If your server is in an Active Directory domain but you don't have permissions to create Active Directory groups or accounts, or if you're installing your server in a workgroup instead of a domain, you can create and use local groups to manage users across SQL Server 2008, SharePoint Foundation 2010, and Team Foundation Server. Similarly, you can create a local account to use as the service account. However, keep in mind that local groups and accounts are not as robust as domain groups and accounts. For example, in the event of a server failure, you would need to recreate the groups and accounts from scratch on the new server. If you use Active Directory groups and accounts, the groups and accounts will be preserved even if the server hosting Team Foundation Server fails.
In the example deployment, Jill analyzes the business requirements for the new deployment and reviews the security requirements with the project managers. She decides to create three groups to manage the majority of users in the deployment:
A general group for developers and testers who will participate fully in all projects in the default team project collection. This group will contain the majority of users. She names this group TFS_ProjectContributors, which resolves to the friendly name "Fabrikam Developers and Testers."
A small group of project administrators who will have permissions to create and manage projects in the collection. She names this group TFS_ProjectAdmins, which resolves to the friendly name "Fabrikam Project Administrators."
A special, restricted group of contractors who will only have access to one of the projects. She names this group TFS_RestrictedAccess, which resolves to the friendly name "Fabrikam Limited Access."
Later on, as the deployment expands, she might decide to create other groups.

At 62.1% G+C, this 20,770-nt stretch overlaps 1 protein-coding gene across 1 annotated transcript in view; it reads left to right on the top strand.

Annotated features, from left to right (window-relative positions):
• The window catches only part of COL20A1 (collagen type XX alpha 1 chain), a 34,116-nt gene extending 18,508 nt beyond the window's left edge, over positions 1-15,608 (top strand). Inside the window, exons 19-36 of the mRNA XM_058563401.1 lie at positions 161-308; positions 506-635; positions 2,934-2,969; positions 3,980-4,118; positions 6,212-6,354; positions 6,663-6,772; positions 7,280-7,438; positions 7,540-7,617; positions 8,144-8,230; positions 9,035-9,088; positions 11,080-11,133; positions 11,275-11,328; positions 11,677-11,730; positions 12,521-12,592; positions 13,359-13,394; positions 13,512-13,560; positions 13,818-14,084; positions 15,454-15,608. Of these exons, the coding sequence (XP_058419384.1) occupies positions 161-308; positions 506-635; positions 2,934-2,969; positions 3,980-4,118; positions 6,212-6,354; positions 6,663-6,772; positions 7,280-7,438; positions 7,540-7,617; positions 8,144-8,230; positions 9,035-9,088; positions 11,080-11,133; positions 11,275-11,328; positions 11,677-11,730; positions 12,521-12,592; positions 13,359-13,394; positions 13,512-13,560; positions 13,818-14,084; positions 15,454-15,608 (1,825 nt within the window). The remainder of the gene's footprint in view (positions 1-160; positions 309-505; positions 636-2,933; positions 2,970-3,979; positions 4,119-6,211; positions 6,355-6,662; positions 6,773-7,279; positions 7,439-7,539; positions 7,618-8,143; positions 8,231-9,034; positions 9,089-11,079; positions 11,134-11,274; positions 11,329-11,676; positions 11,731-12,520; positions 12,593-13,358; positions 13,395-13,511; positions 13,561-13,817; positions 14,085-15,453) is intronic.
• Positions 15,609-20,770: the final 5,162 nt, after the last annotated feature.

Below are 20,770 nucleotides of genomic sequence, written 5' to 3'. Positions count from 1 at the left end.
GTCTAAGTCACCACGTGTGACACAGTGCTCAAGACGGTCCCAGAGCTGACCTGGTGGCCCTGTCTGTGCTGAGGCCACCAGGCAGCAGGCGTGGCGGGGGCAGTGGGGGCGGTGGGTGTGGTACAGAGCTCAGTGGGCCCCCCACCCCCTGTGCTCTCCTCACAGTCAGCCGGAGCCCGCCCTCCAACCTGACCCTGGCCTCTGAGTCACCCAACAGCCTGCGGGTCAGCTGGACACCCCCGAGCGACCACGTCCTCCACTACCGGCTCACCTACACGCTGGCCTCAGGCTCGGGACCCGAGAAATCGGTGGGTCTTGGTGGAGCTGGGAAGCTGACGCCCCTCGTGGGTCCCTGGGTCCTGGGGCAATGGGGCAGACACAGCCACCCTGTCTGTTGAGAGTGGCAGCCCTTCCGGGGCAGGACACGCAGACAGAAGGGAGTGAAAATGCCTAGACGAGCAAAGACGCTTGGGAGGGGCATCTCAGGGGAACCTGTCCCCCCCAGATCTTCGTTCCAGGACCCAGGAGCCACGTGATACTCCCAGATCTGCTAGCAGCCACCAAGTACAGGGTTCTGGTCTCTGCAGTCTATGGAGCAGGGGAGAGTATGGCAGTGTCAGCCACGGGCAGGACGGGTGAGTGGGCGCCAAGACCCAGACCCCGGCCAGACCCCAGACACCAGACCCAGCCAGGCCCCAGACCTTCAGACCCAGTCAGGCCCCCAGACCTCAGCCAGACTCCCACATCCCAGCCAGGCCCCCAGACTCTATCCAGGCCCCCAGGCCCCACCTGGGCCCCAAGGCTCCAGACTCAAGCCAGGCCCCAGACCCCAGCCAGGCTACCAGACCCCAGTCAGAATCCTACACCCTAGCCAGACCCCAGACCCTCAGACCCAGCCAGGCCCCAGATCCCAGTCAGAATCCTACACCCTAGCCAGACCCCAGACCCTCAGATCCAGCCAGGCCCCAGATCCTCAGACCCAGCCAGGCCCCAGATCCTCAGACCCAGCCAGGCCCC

To create a group in Active Directory
Create a security group that is a local domain, global, or universal group in Active Directory, as best meets your business needs. For example, if the group needs to contain users from more than one domain, the universal group type will best suit your needs. For more information, see Create a New Group (Active Directory Domain Services).
In the example deployment, Jill creates three Active Directory groups, as specified above.
To create a local group on the server
Create a local group and give it a name that will quickly identify its purpose. By default, any group you create will have the equivalent permissions of the Users default group on that computer. For more information, see Create a local group.
To create an account to use as a service account in Active Directory
Create an account in Active Directory, set the password policy according to your business requirements, and make sure that Account is trusted for delegation is selected for the account. For more information, see Create a New User Account (Active Directory Domain Services) and Understanding User Accounts (Active Directory Domain Services).
In this tutorial, Jill uses the system account Network Service as the service account for Team Foundation Server, but she creates a specific Active Directory account to use as the service account for SharePoint Foundation 2010 and as the data source reader account for SQL Server Reporting Services. She names this account SVCSPTRS.
To create a local account to use as the service account on the server
Create a local account to use as the service account and then modify its group membership and other properties according to the security requirements for your business. For more information, see Create a local user account.